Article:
Of course, the election is over one year away, not all of the possible Republican candidates have officially declared their intentions, and the direction of the economy remains to be seen. But CNN apparently thought it fitting to ask the experts if the 2012 election is all but decided.

(Video after the break.)

 

By Lachlan Markay | May 9, 2011 | 5:31 PM EDT

In late 2009, the Washington Post's response to a tweet from its managing editor that betrayed a clear left-leaning worldview was to censor all of its employees for fear that they might betray their (gasp) opinions. A more sensible policy might have been to acknowledge that the paper is staffed by people who are, for the most part, liberals.

The same managing editor, Raju Narisetti - who has since added a strongly-worded statement to his twitter bio disclaiming his employer from any views expressed there - shot out a similar tweet on Monday, once again conveying his left-of-center views on major policy priorities. “Thought encounter of the day: ‘Would be good if our schools are fully funded and DoD has to hold a bake sale to buy its next fighter jet,'" Narisetti wrote.

The wisdom of that (facetious?) policy prescription is a debate for another forum. It should, however, remove any remaining doubt about Narisetti's political views. And while his tweet does not represent the Post's official position, it ought to give readers pause that someone with such obviously left-of-center views is in such a position of power at an ostensibly "objective" publication.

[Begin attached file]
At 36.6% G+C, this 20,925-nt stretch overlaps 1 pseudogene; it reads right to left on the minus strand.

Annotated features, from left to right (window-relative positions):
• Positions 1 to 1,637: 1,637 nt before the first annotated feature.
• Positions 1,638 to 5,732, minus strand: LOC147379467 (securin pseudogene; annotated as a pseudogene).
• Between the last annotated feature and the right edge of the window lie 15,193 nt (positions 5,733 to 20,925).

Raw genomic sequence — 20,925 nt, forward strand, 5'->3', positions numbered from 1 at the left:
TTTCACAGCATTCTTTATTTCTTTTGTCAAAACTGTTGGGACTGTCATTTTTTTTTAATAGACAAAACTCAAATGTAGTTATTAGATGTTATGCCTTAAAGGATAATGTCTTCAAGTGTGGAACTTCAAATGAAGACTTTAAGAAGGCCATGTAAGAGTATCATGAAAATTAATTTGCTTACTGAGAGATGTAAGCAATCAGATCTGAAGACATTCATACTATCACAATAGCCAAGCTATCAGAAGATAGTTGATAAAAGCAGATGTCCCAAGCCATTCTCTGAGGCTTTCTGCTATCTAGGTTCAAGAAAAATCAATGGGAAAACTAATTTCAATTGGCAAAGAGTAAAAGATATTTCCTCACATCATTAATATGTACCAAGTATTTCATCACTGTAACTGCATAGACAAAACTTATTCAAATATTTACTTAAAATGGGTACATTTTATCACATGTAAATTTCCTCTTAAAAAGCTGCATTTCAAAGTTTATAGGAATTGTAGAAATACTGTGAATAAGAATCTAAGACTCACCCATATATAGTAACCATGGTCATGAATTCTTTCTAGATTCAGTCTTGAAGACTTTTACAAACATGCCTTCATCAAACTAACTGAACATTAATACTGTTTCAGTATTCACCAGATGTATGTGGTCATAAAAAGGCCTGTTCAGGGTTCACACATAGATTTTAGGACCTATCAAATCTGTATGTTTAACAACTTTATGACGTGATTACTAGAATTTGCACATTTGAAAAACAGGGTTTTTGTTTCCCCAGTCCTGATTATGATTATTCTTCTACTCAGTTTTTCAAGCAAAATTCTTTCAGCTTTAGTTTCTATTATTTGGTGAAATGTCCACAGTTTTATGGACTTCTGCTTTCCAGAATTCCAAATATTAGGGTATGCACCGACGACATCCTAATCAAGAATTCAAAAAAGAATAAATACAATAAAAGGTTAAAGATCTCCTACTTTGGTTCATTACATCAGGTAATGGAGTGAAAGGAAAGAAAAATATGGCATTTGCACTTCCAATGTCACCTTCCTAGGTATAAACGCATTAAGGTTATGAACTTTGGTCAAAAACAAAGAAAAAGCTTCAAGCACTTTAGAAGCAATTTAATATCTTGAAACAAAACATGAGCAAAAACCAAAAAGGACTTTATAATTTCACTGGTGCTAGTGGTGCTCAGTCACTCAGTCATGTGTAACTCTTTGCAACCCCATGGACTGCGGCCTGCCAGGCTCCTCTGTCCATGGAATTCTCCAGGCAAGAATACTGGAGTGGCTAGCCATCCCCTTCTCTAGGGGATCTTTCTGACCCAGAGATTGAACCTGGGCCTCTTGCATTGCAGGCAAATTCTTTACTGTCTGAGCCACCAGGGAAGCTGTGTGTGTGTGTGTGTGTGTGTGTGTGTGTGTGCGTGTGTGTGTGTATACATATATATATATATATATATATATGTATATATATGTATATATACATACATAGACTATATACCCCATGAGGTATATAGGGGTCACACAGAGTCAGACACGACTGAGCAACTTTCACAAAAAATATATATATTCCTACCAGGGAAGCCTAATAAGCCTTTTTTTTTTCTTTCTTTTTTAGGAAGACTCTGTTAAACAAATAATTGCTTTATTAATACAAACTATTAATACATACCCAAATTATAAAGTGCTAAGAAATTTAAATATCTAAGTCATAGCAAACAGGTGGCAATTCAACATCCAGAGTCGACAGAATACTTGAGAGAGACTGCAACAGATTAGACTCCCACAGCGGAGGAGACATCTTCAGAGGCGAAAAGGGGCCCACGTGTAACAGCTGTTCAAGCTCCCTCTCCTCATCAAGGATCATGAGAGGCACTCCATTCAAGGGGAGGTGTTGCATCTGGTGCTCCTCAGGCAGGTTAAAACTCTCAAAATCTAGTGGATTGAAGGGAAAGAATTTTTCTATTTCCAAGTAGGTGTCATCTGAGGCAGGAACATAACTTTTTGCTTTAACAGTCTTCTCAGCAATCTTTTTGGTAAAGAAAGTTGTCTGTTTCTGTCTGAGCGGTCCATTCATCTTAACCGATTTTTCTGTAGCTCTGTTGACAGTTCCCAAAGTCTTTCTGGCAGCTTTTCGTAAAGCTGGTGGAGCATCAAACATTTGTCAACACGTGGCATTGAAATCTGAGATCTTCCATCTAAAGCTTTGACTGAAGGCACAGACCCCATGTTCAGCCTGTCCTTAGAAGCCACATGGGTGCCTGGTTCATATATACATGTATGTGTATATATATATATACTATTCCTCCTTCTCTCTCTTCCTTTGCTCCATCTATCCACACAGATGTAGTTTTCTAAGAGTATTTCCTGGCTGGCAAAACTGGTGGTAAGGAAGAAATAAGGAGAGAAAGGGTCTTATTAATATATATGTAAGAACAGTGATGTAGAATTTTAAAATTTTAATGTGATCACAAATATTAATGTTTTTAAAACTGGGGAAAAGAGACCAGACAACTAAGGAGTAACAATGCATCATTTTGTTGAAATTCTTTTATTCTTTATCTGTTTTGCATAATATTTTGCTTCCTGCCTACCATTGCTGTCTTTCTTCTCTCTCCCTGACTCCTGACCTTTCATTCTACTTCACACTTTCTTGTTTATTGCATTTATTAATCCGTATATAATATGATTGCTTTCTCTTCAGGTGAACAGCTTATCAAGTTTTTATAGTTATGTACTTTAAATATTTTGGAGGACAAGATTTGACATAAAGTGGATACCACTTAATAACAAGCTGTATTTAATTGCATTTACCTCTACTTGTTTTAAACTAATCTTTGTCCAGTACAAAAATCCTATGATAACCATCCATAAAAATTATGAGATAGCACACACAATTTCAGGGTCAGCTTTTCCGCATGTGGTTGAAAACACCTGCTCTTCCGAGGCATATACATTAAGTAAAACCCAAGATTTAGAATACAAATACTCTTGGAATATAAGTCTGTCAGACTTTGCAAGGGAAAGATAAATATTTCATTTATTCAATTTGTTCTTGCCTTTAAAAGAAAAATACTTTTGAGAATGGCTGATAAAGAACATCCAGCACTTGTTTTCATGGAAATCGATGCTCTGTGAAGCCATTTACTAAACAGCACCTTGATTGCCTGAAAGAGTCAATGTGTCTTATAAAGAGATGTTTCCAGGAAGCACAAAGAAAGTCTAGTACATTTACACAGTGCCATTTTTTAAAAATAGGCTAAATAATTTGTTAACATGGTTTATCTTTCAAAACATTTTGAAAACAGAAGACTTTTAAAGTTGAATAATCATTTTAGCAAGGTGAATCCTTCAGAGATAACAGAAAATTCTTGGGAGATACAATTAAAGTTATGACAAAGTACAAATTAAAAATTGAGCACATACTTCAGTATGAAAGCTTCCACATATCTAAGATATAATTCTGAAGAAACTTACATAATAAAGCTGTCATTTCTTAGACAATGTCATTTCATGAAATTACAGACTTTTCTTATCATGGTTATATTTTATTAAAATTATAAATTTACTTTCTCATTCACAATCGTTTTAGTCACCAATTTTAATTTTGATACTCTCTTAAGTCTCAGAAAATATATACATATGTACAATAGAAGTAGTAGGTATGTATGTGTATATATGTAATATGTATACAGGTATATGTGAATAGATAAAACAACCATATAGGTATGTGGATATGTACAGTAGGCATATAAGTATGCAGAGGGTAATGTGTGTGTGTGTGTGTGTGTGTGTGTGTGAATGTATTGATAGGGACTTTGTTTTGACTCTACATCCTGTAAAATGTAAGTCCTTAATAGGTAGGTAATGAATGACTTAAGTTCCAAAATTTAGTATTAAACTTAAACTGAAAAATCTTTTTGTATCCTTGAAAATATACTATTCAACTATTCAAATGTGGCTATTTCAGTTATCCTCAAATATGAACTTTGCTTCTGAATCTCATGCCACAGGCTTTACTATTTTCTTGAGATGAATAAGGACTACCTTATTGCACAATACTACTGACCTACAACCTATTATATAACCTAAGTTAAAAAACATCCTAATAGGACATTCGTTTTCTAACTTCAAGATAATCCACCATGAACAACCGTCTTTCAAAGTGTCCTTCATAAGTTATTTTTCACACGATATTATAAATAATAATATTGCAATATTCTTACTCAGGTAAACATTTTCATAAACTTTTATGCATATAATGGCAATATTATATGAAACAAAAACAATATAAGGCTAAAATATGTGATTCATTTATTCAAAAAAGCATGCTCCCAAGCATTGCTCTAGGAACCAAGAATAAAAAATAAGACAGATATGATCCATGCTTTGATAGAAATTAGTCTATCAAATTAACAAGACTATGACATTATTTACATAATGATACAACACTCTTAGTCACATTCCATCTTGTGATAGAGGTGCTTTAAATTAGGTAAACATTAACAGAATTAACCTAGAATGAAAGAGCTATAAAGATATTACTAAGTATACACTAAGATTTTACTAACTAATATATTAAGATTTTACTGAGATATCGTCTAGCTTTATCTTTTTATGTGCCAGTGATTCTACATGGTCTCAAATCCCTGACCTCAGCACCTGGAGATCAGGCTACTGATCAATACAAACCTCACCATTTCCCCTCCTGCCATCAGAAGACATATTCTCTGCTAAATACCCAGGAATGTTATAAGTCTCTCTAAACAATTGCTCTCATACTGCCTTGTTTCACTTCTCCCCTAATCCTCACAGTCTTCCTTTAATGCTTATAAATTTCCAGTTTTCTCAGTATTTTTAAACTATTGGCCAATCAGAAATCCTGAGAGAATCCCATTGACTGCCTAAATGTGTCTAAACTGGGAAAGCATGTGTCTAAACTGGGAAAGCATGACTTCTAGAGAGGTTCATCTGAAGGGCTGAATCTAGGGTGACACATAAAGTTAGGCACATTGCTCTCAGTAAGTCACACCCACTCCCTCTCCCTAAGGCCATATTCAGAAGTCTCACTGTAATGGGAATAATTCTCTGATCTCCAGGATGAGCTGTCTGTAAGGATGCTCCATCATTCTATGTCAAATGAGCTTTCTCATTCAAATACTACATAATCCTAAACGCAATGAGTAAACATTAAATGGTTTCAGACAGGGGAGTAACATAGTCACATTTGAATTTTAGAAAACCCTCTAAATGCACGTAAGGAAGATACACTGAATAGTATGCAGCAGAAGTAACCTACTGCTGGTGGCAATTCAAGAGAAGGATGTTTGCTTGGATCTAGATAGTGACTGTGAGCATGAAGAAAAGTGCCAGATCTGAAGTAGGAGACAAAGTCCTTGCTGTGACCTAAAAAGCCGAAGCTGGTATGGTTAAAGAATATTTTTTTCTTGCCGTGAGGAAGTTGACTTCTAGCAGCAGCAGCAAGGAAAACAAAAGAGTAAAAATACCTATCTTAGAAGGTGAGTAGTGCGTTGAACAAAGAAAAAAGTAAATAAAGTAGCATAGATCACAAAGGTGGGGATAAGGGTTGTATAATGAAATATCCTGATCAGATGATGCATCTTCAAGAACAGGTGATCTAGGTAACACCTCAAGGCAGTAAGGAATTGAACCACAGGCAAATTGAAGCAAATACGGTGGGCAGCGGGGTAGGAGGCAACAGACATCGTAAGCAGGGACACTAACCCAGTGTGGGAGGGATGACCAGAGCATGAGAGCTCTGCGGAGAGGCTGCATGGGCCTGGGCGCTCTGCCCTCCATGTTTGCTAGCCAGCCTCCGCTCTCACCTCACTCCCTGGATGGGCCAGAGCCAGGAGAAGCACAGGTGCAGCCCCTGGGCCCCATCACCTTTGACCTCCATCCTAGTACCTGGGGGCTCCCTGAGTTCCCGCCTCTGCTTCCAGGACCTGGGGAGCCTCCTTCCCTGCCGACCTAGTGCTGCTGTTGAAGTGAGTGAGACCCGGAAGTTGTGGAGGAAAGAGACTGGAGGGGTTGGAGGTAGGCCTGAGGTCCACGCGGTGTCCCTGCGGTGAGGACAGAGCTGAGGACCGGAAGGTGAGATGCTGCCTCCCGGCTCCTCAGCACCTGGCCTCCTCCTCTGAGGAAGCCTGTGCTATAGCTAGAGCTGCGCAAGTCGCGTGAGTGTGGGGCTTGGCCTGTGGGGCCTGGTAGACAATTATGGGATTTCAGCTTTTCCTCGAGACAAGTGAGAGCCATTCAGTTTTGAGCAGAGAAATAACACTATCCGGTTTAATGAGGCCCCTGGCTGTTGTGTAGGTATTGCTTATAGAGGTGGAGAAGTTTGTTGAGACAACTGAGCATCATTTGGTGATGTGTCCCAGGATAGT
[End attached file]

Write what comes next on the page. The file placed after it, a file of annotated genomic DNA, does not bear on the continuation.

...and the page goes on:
By Clay Waters | May 9, 2011 | 4:52 PM EDT

New York Times congressional reporter Carl Hulse, whose reporting has been somewhat more balanced of late, reverted to old partisan habits in Monday’s story, "Democrats’ Plan Would Offset Deficit by Ending Big Oil’s Tax Breaks."

Hulse pushed Democratic enthusiasm over the party's latest talking points attempting to place Republicans on the defensive, this time managing to find Democratic optimism in a story about high gas prices and the deficit, without sparing a word of blame against President Obama for either problem.

Democrats are targeting "the five largest and most profitable oil companies: BP, Exxon Mobil, Shell, Chevron and Conoco Phillips."

By Ken Shepherd | May 9, 2011 | 3:39 PM EDT

Okay, so it's not as immediately offensive as say calling for support of Planned Parenthood on Mother's Day, but Susan Brooks Thistlethwaite's "God the Mother" post at "On Faith" on May 7 is another example of how the site thumbs its nose at traditional Christian orthodoxy:

I always miss my mother a lot on Mother’s Day. My mother died when I was in my early twenties. Yet, through being “mothered” by others, especially my mother-in-law, I continue to know the deep and abiding mystery of this kind of love in an immediate and powerful way. This helps me understand the divine mystery, in the Christian tradition, that God’s infinite love for us is not only imaged as father, but also as mother.